Naturalist John Muir on the Ecology of Guitar Practice

Tuesday Quotes are short explorations of music, life, and the daily endeavor of practicing classical guitar.  Find more here. Enjoy!

“When we try to pick out anything by itself, we find it hitched to everything else in the universe.”

John Muir

Each of us knows (to some extent) what we want.

As we pick up our guitars and play, we become aware of areas we could improve.

“If only I could play faster…” “If only I was more flexible….” “If only I was stronger and had more stamina…”

Whatever we notice, we assume that’s where we should put our energy. If we want more speed, we should practice speed drills. If we want flexibility, we should do stretching exercises.

For any desire, there’s an obvious answer.

But the obvious answer is rarely going to get us where we want to go. And the reason for this lies in today’s quote from the great naturalist John Muir:

“When we try to pick out anything by itself, we find it hitched to everything else in the universe.”

This means that speed cannot be separated from strength and flexibility.

To maintain accuracy at high speed, we need precise and reliable finger movements. We need our hands to synchronize like a Swiss watch. We need to master the on/off switch of muscle tension.

And for any of the above, we need keen observation skills. We need focus and awareness. We need curiosity and the ability to respond to new information.

And to develop these, we need to slow down and look past the obvious answers.

And all of this takes time.

Of course, we want what we want, and we want it now. We’re only human, after all.

So perhaps the master-skill in all our classical guitar training is the ability to keep the long game in mind – to see whatever we’re working on now as part of a larger progression towards mastery.

In each practice, we can hold ourselves to our highest standards as we know them, and resist the urge to take short-cuts. We can gauge success by our levels of focus and awareness in the moment. And we can break the habit of judging ourselves against some future ideal.

We can make it a game of steady, incremental improvement.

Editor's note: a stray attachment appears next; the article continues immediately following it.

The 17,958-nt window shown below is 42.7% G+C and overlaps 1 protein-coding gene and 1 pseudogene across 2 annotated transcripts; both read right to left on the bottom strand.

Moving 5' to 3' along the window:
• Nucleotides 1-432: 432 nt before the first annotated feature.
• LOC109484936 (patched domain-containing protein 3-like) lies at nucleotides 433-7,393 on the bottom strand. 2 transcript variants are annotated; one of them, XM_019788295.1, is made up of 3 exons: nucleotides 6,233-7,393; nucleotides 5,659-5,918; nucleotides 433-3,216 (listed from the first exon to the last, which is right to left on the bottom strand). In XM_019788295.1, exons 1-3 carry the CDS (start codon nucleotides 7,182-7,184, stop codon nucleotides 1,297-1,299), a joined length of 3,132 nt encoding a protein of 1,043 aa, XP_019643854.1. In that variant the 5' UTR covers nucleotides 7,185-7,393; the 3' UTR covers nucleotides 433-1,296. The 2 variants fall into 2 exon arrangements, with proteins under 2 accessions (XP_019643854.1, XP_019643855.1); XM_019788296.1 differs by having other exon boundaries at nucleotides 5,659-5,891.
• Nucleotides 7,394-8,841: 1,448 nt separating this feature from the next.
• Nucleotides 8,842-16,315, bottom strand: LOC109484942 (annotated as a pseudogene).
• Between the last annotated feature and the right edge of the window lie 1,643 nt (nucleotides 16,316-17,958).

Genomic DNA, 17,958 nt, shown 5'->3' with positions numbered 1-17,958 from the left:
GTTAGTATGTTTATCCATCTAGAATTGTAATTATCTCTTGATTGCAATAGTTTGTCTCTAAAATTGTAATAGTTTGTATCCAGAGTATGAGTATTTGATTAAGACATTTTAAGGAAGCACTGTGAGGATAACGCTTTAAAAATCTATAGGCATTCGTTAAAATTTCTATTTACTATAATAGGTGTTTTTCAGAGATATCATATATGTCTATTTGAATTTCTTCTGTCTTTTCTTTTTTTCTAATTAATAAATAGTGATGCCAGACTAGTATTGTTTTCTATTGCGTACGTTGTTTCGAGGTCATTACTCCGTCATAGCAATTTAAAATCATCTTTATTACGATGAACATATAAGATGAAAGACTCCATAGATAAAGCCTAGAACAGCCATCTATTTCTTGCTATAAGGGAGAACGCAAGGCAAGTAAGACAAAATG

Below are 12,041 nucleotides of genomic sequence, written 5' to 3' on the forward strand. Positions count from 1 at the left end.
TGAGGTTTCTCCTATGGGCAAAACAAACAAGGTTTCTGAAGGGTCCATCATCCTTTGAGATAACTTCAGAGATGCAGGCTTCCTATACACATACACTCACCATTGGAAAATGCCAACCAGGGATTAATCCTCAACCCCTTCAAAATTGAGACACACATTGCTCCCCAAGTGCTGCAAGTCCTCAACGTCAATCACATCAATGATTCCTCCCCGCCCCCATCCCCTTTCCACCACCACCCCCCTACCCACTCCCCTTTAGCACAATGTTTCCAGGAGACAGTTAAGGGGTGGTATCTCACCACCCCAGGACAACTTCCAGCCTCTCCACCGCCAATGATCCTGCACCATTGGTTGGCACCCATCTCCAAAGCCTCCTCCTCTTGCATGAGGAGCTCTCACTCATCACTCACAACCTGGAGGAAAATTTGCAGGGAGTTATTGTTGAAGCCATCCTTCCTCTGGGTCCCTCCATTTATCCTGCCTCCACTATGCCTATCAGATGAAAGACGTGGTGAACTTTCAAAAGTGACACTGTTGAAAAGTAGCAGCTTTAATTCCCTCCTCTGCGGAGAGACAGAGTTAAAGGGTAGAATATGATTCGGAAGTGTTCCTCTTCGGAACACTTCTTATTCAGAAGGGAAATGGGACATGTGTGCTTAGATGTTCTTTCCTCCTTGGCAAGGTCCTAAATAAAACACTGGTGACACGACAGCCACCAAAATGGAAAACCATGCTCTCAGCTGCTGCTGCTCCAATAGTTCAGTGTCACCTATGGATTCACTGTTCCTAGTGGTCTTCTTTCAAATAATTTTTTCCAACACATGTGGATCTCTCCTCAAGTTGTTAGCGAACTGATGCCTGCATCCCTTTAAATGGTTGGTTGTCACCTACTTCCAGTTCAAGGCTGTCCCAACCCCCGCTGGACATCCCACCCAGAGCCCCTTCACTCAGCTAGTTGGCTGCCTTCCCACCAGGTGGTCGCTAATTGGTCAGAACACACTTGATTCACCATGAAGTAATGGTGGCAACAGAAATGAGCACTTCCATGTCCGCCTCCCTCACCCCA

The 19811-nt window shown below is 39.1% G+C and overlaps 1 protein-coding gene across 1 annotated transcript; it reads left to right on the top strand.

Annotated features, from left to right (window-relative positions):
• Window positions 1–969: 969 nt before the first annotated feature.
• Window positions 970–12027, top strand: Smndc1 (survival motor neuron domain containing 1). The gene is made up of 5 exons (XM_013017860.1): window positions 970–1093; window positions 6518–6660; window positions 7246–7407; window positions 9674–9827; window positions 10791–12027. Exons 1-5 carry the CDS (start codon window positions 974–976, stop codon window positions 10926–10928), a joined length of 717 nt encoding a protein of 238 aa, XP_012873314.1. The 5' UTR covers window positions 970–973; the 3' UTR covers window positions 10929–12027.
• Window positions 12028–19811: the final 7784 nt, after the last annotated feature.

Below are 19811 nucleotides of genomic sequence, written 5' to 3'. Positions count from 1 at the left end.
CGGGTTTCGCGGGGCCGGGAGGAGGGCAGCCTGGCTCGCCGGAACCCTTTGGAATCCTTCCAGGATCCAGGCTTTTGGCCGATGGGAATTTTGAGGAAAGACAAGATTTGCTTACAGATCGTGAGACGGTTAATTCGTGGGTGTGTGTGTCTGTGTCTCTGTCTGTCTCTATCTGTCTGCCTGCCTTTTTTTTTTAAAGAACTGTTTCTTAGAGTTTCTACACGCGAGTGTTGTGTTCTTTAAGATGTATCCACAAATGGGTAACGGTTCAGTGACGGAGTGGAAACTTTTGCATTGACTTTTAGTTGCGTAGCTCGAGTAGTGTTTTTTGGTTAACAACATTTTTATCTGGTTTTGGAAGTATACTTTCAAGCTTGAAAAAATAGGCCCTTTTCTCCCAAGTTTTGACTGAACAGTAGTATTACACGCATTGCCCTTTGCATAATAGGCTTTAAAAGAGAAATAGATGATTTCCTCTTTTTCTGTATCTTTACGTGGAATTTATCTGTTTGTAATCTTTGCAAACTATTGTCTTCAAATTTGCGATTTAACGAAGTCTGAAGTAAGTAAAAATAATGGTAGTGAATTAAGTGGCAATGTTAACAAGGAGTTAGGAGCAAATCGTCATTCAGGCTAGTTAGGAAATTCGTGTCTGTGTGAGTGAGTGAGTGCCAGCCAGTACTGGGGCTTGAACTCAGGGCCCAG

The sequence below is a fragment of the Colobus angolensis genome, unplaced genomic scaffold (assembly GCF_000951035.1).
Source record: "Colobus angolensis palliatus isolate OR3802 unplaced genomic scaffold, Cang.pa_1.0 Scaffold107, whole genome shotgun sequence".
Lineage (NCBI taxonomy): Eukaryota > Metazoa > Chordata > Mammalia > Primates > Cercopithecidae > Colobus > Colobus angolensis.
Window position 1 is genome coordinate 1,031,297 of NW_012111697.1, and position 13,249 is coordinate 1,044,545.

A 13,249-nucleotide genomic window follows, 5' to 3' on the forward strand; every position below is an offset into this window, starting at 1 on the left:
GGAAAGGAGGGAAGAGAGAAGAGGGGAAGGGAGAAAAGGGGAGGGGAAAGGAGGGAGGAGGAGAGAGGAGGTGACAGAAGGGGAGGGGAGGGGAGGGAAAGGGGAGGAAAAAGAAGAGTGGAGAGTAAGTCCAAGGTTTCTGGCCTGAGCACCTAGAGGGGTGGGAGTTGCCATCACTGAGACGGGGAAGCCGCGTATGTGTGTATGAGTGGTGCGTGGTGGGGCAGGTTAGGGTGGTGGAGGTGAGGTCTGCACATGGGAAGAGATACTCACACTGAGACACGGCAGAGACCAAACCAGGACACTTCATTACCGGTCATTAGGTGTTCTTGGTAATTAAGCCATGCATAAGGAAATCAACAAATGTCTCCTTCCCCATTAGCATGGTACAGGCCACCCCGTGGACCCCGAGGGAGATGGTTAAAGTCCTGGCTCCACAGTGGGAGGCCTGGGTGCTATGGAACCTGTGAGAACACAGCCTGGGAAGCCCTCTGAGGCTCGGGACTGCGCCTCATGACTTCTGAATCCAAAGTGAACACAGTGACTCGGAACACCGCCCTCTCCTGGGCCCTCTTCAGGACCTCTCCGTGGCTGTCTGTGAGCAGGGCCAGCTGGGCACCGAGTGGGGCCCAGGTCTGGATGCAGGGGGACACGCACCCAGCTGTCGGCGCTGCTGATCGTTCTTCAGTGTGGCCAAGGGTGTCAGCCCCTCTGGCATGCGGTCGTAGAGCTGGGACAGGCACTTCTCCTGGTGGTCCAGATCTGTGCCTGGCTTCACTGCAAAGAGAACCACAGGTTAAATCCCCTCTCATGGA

Before we know it, we get what we want. And as a bonus, we enjoy the journey even more.

Allen Mathews

Hi, I’m Allen Mathews. 

I started as a folk guitarist, then fell in love with classical guitar in my 20’s. Despite a lot of practice and schooling, I still couldn’t get my music to flow well. I struggled with excess tension. My music sounded forced. And my hands and body were often sore. I got frustrated, and couldn’t see the way forward. Then, over the next decade, I studied with two other stellar teachers – one focused on the technical movements, and one on the musical (he was a concert pianist). In time, I came to discover a new set of formulas and movements. These brought new life and vitality to my practice. Now I help guitarists find more comfort and flow in their music, so they play more beautifully.
Click here for a sample formula.

As I said before, I think your site is outstanding. I have spent my life teaching adults difficult stuff that they really wanted to learn but didn't have the time to learn at the speed we teach university students. Thus I understand only too well how many hundreds of hours you must have spent perfecting your lessons to make my learning as quick and easy as possible.


~ Mike Barron

-Mike Barron

Thanks to you (you are my only teacher) in only a few months I've gone from very basic beginner pieces to having just completed learning Bach's Gavottes 1&2 in good form and execution. As a non-classical electric guitarist who has always used a pick and never his fingers, this has been no small feat!


~ Gregg Olson

-Gregg Olson

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